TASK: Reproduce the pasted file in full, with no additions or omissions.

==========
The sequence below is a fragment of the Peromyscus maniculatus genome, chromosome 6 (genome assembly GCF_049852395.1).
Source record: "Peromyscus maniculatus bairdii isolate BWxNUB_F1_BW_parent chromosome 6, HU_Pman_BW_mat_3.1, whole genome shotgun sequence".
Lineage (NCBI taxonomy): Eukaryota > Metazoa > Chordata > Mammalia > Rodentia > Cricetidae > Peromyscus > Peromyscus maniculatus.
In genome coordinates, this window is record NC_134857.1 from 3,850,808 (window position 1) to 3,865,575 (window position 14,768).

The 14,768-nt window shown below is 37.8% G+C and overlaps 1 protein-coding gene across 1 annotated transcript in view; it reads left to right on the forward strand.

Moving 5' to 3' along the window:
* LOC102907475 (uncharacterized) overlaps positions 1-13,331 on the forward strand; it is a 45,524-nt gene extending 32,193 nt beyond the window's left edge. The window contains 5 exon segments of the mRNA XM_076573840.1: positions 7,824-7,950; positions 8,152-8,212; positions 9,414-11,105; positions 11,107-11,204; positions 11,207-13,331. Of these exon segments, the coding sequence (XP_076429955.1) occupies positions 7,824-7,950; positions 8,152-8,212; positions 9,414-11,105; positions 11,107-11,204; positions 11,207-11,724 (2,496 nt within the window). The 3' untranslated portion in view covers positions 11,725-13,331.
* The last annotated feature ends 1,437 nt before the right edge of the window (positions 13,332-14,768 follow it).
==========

The sequence below is a fragment of the Peromyscus maniculatus genome, chromosome 6 (genome assembly GCF_049852395.1).
Source record: "Peromyscus maniculatus bairdii isolate BWxNUB_F1_BW_parent chromosome 6, HU_Pman_BW_mat_3.1, whole genome shotgun sequence".
Lineage (NCBI taxonomy): Eukaryota > Metazoa > Chordata > Mammalia > Rodentia > Cricetidae > Peromyscus > Peromyscus maniculatus.
In genome coordinates, this window is record NC_134857.1 from 3,850,808 (window position 1) to 3,865,575 (window position 14,768).

The 14,768-nt window shown below is 37.8% G+C and overlaps 1 protein-coding gene across 1 annotated transcript in view; it reads left to right on the forward strand.

Moving 5' to 3' along the window:
* LOC102907475 (uncharacterized) overlaps positions 1-13,331 on the forward strand; it is a 45,524-nt gene extending 32,193 nt beyond the window's left edge. The window contains 5 exon segments of the mRNA XM_076573840.1: positions 7,824-7,950; positions 8,152-8,212; positions 9,414-11,105; positions 11,107-11,204; positions 11,207-13,331. Of these exon segments, the coding sequence (XP_076429955.1) occupies positions 7,824-7,950; positions 8,152-8,212; positions 9,414-11,105; positions 11,107-11,204; positions 11,207-11,724 (2,496 nt within the window). The 3' untranslated portion in view covers positions 11,725-13,331.
* The last annotated feature ends 1,437 nt before the right edge of the window (positions 13,332-14,768 follow it).